Last weekend, that same dance helped them beat the most successful U.S. ice-dancing team ever, their former training partners and rink-mates, Tanith Belbin, 25, and Ben Agosto, 27.

Vancouver is the next stop for Davis and White’s program, which also includes a free dance to an Andrew Lloyd Webber medley. They will compete alongside Belbin and Agosto. Both teams are favored to medal, although in what order is anyone’s guess. Because of their age gap and various injuries, the pairs have rarely competed against each other. One might suspect a rivalry between them, but it sounds more like camaraderie.

“In a lot of ways it’s comforting to compete against people you know,” says Davis, discussing Belbin and Agosto as well as the leading Canadian ice-dancing team Tessa Virtue and Scott Moir. “But, yes, it’s strange to try to beat your best friends.”

White adds, “When you’re out on the ice, you’re competing against yourself. You’re trying to prove to the judges that you’re the best. So when you’re off the ice, it’s easy to be friendly.” (The fact that Belbin and Agosto are retiring may add to this good-natured feeling.)

Davis and White are new on the international circuit, but they’ve been skating together for 14 years. That’s longer than any other U.S. team. When the pair first hit the ice, he was eight years old and she was nine. White recalls, “At that age, you don’t know what to do with someone of the opposite sex. You especially don’t know how to dance with them. It took awhile for us to be able to look at each other while we were skating.”

Now they’re in step, even attending the University of Michigan together.

“We took a year off after high school because we were really burned out, but it really wasn’t us to just focus on one thing,” says Davis, “Now that we’re living on campus and attending classes, we’re so much happier. It’s really enhanced our career and who we are as athletes.”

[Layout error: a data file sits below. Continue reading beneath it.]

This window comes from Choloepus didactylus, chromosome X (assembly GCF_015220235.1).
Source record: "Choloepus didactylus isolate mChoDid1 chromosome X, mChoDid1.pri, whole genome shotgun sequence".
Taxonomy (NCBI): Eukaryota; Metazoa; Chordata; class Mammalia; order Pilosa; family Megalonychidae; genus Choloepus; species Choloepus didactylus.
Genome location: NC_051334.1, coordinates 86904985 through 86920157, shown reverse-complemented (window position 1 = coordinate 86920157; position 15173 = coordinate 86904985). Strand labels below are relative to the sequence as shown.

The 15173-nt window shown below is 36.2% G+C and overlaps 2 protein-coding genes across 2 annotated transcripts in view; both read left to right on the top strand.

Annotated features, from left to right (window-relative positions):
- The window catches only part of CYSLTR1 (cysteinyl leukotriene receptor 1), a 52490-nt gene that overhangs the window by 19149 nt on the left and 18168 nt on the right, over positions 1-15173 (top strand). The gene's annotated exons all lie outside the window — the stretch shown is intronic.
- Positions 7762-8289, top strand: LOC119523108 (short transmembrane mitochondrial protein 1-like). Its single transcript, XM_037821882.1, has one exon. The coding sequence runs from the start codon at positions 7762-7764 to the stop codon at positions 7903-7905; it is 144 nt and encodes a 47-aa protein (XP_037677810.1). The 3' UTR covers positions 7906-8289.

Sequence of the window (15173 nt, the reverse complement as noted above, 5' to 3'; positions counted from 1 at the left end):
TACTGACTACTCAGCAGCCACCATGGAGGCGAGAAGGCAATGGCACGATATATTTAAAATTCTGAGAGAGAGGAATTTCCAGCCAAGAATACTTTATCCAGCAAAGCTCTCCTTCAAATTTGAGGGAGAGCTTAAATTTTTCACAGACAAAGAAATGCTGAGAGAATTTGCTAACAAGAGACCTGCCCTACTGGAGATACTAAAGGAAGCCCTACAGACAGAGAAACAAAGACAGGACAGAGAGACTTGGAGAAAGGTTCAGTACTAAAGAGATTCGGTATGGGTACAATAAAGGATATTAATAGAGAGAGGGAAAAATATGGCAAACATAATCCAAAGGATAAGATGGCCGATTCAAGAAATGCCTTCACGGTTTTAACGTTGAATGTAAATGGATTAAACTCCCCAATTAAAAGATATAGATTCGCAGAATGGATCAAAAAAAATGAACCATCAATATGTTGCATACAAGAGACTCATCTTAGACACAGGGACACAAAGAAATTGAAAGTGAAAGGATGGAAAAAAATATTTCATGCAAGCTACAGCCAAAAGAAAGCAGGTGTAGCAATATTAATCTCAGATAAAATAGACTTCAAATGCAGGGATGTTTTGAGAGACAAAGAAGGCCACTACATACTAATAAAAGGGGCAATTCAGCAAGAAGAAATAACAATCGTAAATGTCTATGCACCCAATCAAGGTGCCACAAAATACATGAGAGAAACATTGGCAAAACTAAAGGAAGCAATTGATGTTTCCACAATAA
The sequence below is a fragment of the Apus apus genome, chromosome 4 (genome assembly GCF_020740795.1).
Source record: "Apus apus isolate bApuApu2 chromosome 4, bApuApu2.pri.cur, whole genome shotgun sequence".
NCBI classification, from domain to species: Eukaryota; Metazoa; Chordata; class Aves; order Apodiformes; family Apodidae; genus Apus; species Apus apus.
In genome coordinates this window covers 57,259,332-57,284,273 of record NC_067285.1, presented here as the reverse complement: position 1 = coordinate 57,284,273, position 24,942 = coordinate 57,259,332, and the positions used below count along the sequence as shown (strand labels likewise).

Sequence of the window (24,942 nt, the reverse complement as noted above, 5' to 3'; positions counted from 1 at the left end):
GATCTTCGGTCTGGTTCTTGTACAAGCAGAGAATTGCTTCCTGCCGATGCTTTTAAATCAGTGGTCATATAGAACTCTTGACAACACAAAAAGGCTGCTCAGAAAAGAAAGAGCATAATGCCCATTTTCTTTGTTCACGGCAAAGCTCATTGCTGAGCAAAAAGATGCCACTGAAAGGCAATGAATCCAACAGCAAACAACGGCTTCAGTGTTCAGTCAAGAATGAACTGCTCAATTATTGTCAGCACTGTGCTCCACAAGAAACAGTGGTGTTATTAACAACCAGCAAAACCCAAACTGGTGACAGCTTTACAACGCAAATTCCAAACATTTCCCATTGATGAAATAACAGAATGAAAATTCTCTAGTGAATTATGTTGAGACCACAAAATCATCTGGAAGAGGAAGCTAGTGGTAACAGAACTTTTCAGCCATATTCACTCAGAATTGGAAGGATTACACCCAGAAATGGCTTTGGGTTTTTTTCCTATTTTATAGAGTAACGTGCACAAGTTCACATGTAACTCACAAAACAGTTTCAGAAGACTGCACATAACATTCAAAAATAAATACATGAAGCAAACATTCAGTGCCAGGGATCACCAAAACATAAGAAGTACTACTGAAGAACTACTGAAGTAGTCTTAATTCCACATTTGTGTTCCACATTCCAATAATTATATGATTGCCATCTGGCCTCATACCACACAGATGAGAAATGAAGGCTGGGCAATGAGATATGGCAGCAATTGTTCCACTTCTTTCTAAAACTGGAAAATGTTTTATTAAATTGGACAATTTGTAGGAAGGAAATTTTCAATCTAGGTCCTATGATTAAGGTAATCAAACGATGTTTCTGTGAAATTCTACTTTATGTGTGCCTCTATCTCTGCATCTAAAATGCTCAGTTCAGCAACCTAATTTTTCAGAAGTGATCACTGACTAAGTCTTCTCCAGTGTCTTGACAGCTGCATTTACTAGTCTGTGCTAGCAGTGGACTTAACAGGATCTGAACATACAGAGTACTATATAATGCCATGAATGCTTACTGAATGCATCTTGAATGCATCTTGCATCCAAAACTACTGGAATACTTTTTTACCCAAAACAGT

Davis and White have interests outside their sport, too, a rarity among elite athletes. White is a big hockey fan. He’s hoping to meet some of his favorite players in the Olympic village. Davis is a member of the Delta Delta Delta sorority, although she concedes that she goes to bed when most of her friends are going out.

“Our close friends understand,” says White.

“I don’t think we’re party animals anyway,” says Davis, laughing.

At least not off the ice.

Radio Interview and 5 fun facts


Meryl and Charlie talk on a local radio show after their win in Spokane. You can also download the audio HERE.





Also 5 Fun Facts about M & C from nbcolympics

mgoblue.com article

Red, White, Maize & Blue: U-M Students Go for Gold in Vancouver


Meryl Davis and Charlie White
Meryl Davis and Charlie White

Jan. 25, 2010

By Joanne C. Gerstner

Officially, ice dancers Meryl Davis and Charlie White represent the United States in big competitions such as the World Championships or the upcoming 2010 Vancouver Winter Olympics (Feb. 12-28).

But they're actually Wolverines being a bit undercover. White and Davis, both native Metro Detroiters, are University of Michigan students and die-hard Wolverine sports fans.